All this week on Vulture, we’re talking about the hugely influential 1994–95 network television season, which found new shows Friends, ER, and My So-Called Life hobnobbing with returning future classics such as Seinfeld, The Simpsons, and The X-Files. Earlier today, we looked at the season’s ratings and counted down the season’s 100 best episodes. Up now: Vulture columnist Dave Holmes looks back at the hugely popular and impressively bonkers fifth season of the Fox primetime soap Beverly Hills, 90210, which saw the departure of Shannen Doherty’s Brenda Walsh and the arrival of Saved by the Bell’s Tiffani Amber Thiessen as manipulative family friend Valerie Malone. Dave will discuss the show while simultaneously giving a track-by-track assessment of Beverly Hills, 90210: The College Years, a tie-in soundtrack released September 20, 1994.
Season five of Beverly Hills, 90210 was a difficult one for the series, but sometimes music can be the spoonful of sugar that helps the medicine go down. Such was the case in September 1994 when Warner Bros. Records and Spelling Entertainment offered up the Beverly Hills, 90210: The College Years soundtrack. The only way to talk about the show and the album correctly is by taking this 12-song collection track by track, so hold on tight as we reminisce about that turbulent year at California University.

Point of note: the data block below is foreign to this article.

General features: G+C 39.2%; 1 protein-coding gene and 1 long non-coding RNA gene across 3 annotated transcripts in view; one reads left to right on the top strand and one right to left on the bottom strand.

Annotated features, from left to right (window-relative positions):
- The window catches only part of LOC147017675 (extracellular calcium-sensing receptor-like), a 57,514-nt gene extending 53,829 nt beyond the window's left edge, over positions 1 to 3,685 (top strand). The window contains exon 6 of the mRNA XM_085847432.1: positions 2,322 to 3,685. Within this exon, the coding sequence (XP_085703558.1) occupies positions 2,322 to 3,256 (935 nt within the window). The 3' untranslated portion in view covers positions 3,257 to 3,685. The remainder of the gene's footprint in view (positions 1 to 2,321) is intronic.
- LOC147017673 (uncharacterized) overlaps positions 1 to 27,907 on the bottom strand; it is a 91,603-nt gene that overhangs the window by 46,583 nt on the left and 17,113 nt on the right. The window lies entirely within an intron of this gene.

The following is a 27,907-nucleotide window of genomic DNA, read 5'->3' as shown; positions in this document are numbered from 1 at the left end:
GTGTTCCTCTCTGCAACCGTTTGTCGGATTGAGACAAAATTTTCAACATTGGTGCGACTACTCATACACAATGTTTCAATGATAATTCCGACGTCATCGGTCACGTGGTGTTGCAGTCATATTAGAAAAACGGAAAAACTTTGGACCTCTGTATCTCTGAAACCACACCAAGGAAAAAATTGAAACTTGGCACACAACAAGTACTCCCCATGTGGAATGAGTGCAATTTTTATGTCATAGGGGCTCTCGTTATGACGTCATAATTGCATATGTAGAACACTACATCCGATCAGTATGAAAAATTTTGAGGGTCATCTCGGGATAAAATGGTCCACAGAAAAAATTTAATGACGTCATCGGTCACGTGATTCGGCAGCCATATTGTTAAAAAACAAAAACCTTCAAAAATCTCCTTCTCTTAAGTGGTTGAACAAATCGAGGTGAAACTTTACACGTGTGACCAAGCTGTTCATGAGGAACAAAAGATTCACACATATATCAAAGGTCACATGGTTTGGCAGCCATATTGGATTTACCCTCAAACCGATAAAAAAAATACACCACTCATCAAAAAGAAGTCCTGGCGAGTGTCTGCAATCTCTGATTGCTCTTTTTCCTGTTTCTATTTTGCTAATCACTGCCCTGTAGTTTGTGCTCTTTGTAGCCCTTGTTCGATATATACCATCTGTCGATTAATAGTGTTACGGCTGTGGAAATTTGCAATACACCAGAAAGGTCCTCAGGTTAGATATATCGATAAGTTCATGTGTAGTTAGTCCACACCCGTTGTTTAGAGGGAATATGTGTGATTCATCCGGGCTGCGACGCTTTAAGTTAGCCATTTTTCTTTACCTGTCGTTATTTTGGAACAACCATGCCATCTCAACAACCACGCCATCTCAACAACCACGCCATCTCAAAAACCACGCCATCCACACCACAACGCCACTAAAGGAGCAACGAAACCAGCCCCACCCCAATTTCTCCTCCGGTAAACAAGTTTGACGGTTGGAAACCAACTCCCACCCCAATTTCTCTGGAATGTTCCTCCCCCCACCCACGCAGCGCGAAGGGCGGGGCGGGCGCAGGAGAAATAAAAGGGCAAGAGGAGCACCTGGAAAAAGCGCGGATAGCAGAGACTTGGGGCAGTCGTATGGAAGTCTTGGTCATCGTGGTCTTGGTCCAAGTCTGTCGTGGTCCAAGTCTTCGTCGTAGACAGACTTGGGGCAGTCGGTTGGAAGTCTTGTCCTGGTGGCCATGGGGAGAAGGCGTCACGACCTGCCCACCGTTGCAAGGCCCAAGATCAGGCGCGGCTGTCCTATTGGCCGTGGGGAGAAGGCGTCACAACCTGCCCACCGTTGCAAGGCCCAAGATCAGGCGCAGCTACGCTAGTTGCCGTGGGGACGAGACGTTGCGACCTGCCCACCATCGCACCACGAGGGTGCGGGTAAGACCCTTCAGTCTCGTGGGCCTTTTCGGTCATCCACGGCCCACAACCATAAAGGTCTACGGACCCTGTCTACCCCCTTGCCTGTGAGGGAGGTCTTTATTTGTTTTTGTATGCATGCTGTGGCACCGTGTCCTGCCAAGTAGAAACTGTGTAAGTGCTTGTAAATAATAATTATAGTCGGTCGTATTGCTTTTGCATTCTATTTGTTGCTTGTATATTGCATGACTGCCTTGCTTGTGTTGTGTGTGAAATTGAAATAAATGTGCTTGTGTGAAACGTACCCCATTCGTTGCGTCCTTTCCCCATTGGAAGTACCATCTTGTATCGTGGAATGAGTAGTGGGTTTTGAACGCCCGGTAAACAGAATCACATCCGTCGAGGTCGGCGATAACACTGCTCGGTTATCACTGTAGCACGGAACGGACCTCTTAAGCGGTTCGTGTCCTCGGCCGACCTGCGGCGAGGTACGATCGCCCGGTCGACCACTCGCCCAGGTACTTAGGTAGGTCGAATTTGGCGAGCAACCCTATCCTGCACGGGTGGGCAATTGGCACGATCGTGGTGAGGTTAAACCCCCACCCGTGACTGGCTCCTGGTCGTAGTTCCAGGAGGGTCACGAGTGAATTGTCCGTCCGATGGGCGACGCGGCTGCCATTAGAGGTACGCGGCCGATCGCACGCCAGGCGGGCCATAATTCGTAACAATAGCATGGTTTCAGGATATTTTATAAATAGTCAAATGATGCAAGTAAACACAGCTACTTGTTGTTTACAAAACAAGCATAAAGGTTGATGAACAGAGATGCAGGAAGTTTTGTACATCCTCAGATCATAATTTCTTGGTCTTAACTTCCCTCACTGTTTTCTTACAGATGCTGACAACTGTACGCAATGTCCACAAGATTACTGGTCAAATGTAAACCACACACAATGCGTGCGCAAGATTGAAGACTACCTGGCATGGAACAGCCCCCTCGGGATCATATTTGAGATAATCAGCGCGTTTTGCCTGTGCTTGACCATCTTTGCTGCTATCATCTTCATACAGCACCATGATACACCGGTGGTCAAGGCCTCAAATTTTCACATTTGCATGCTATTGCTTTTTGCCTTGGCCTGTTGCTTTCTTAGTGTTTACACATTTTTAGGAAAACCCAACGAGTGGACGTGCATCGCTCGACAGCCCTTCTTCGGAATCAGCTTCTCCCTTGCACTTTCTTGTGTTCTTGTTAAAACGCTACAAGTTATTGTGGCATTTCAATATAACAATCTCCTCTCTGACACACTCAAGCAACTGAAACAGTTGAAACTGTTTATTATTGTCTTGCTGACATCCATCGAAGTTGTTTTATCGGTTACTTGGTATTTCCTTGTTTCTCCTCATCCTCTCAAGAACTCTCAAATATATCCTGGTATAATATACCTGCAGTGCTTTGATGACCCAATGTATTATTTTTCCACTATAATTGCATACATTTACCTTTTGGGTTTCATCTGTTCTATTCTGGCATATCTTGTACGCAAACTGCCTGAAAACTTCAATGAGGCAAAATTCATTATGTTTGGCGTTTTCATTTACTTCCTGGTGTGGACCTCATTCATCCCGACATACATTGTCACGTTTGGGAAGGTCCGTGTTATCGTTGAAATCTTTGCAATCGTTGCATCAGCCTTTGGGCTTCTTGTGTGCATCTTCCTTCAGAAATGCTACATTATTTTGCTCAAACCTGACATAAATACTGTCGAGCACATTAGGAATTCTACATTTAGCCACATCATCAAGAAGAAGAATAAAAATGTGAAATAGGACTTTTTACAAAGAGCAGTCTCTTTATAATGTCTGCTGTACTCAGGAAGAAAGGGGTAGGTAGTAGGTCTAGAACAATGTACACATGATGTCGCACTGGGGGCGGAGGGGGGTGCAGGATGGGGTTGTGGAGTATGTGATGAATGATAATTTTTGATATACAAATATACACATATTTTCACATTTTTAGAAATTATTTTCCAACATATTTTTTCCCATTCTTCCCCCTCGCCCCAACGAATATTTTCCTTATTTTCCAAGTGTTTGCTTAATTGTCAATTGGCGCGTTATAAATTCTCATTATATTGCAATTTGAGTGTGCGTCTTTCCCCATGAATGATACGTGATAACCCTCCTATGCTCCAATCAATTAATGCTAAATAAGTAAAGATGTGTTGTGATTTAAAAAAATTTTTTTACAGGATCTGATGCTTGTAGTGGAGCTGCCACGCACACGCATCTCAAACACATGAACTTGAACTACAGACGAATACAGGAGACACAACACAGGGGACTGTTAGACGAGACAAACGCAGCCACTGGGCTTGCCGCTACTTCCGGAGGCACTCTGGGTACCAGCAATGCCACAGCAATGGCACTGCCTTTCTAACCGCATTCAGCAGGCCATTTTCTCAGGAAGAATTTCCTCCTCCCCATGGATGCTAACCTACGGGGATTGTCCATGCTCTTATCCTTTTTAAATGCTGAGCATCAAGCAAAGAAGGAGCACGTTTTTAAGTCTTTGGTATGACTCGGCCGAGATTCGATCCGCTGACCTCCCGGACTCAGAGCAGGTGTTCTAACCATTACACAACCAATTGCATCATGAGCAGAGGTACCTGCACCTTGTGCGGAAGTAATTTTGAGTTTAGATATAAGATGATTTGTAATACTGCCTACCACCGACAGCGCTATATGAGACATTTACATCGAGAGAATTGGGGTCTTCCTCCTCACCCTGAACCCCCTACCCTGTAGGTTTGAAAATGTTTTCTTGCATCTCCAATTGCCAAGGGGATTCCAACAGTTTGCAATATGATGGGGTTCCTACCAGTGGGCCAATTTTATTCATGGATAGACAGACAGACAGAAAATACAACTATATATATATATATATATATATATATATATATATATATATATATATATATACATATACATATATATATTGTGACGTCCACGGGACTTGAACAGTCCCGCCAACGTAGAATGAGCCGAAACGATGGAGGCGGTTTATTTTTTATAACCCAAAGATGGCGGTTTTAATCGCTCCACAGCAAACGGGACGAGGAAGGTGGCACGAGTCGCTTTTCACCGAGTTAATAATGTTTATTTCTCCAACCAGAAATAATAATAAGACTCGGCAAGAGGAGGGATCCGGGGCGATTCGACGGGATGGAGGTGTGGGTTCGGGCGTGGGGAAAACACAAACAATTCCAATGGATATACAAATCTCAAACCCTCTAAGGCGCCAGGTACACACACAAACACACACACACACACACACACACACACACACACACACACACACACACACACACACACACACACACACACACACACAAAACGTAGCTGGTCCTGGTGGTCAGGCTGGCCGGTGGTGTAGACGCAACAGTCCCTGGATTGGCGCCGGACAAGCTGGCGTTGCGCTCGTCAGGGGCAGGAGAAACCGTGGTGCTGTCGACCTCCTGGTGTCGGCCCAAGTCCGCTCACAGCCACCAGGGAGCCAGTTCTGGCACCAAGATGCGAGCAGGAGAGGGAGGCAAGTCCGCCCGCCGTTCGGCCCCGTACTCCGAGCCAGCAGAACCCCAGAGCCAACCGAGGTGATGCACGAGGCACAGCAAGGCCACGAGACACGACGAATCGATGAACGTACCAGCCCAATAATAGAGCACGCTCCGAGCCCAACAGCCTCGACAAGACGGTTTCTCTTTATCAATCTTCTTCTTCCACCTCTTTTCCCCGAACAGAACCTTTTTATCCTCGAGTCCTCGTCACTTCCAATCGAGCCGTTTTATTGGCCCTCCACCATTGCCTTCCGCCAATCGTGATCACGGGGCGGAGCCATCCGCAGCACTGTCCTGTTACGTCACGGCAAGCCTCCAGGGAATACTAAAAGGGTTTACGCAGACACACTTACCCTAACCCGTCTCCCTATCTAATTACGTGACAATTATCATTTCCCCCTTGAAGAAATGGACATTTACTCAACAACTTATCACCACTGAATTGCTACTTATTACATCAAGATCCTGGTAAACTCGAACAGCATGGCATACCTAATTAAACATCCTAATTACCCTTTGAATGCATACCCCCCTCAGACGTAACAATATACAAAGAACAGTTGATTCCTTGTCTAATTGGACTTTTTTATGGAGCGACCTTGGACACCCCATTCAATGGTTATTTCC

1. “Make It Right,” Lisa Stansfield
If there’s one thing I remember from my own college years in the early 1990s, it’s that the 18-to-22 demographic just could not get enough smooth jazz. And so we begin our journey with Lisa Stansfield, grabbing in vain at that post-“Affection” brass ring with “Make It Right.” Nine-Oh had some serious making it right to do in season five; a crucial part of the show was cut right out with no warning and no explanation, and we fans were expected to simply accept it: a credits sequence without Jason Priestley playfully punching Luke Perry’s chin once and then twice? Unthinkable.
2. “Not One More Time,” Stacey Piersa
Oh, but seriously folks, September 1994 was a difficult time to be a 90210 fan, as Shannen Doherty was sent packing, leaving behind an ache not even a Peach Pit Megaburger could soothe. I was three months into my first post-college job when I heard about this from an item in USA Today — because that’s how you got your news in 1994 — and I was both frightened and slightly titillated by the prospect of telling my 90210 superfan co-worker Janet about it. Janet lived for 90210. Janet wrote detailed 90210 fan fiction. Janet took the news about the cast changeover very badly; tears were shed, sick days were used, the words “Tiffani” and “Amber” were not to be spoken in her presence. I imagine she felt as betrayed as one-time Star Search hopeful Stacey Piersa on this track, which uses the Enigma beat that was required of all mid-tempo pop songs in 1994.
3. “Every Day of the Week,” Jade